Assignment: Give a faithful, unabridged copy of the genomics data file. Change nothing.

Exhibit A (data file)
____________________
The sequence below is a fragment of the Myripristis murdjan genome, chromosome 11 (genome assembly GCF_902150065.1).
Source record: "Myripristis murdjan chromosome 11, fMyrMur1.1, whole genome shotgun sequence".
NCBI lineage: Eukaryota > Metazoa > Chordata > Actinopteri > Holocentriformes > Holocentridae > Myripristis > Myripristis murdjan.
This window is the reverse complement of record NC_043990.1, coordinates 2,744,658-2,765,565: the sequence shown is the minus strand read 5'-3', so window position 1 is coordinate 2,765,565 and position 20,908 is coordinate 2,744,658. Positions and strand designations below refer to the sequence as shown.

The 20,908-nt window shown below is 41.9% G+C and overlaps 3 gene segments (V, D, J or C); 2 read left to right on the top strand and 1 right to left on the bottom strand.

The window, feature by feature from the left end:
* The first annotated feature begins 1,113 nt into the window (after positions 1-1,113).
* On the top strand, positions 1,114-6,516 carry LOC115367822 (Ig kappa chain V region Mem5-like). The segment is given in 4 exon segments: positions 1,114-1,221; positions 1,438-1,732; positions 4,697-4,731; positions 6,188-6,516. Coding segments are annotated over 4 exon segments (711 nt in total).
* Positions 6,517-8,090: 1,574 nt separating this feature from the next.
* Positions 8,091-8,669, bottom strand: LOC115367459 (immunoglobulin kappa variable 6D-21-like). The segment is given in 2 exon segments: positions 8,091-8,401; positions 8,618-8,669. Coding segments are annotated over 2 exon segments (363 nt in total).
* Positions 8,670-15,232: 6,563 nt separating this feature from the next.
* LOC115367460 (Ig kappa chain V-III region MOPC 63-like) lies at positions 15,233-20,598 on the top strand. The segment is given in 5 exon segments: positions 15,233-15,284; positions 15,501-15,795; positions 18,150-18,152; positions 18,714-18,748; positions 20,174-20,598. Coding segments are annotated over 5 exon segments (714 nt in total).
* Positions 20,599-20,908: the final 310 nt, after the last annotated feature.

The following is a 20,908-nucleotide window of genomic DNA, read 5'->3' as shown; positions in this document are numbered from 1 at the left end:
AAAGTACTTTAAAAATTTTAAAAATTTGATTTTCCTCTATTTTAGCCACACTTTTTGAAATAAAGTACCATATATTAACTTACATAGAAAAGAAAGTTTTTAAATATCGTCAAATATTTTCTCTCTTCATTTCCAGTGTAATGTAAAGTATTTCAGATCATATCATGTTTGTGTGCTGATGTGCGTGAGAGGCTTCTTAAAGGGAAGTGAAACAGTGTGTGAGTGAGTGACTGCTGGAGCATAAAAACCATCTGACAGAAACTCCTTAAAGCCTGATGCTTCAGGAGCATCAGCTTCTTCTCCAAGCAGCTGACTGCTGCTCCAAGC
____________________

The sequence below is a fragment of the Myripristis murdjan genome, chromosome 11 (genome assembly GCF_902150065.1).
Source record: "Myripristis murdjan chromosome 11, fMyrMur1.1, whole genome shotgun sequence".
NCBI lineage: Eukaryota > Metazoa > Chordata > Actinopteri > Holocentriformes > Holocentridae > Myripristis > Myripristis murdjan.
This window is the reverse complement of record NC_043990.1, coordinates 2,744,658-2,765,565: the sequence shown is the minus strand read 5'-3', so window position 1 is coordinate 2,765,565 and position 20,908 is coordinate 2,744,658. Positions and strand designations below refer to the sequence as shown.

The 20,908-nt window shown below is 41.9% G+C and overlaps 3 gene segments (V, D, J or C); 2 read left to right on the top strand and 1 right to left on the bottom strand.

The window, feature by feature from the left end:
* The first annotated feature begins 1,113 nt into the window (after positions 1-1,113).
* On the top strand, positions 1,114-6,516 carry LOC115367822 (Ig kappa chain V region Mem5-like). The segment is given in 4 exon segments: positions 1,114-1,221; positions 1,438-1,732; positions 4,697-4,731; positions 6,188-6,516. Coding segments are annotated over 4 exon segments (711 nt in total).
* Positions 6,517-8,090: 1,574 nt separating this feature from the next.
* Positions 8,091-8,669, bottom strand: LOC115367459 (immunoglobulin kappa variable 6D-21-like). The segment is given in 2 exon segments: positions 8,091-8,401; positions 8,618-8,669. Coding segments are annotated over 2 exon segments (363 nt in total).
* Positions 8,670-15,232: 6,563 nt separating this feature from the next.
* LOC115367460 (Ig kappa chain V-III region MOPC 63-like) lies at positions 15,233-20,598 on the top strand. The segment is given in 5 exon segments: positions 15,233-15,284; positions 15,501-15,795; positions 18,150-18,152; positions 18,714-18,748; positions 20,174-20,598. Coding segments are annotated over 5 exon segments (714 nt in total).
* Positions 20,599-20,908: the final 310 nt, after the last annotated feature.

The following is a 20,908-nucleotide window of genomic DNA, read 5'->3' as shown; positions in this document are numbered from 1 at the left end:
AAAGTACTTTAAAAATTTTAAAAATTTGATTTTCCTCTATTTTAGCCACACTTTTTGAAATAAAGTACCATATATTAACTTACATAGAAAAGAAAGTTTTTAAATATCGTCAAATATTTTCTCTCTTCATTTCCAGTGTAATGTAAAGTATTTCAGATCATATCATGTTTGTGTGCTGATGTGCGTGAGAGGCTTCTTAAAGGGAAGTGAAACAGTGTGTGAGTGAGTGACTGCTGGAGCATAAAAACCATCTGACAGAAACTCCTTAAAGCCTGATGCTTCAGGAGCATCAGCTTCTTCTCCAAGCAGCTGACTGCTGCTCCAAGC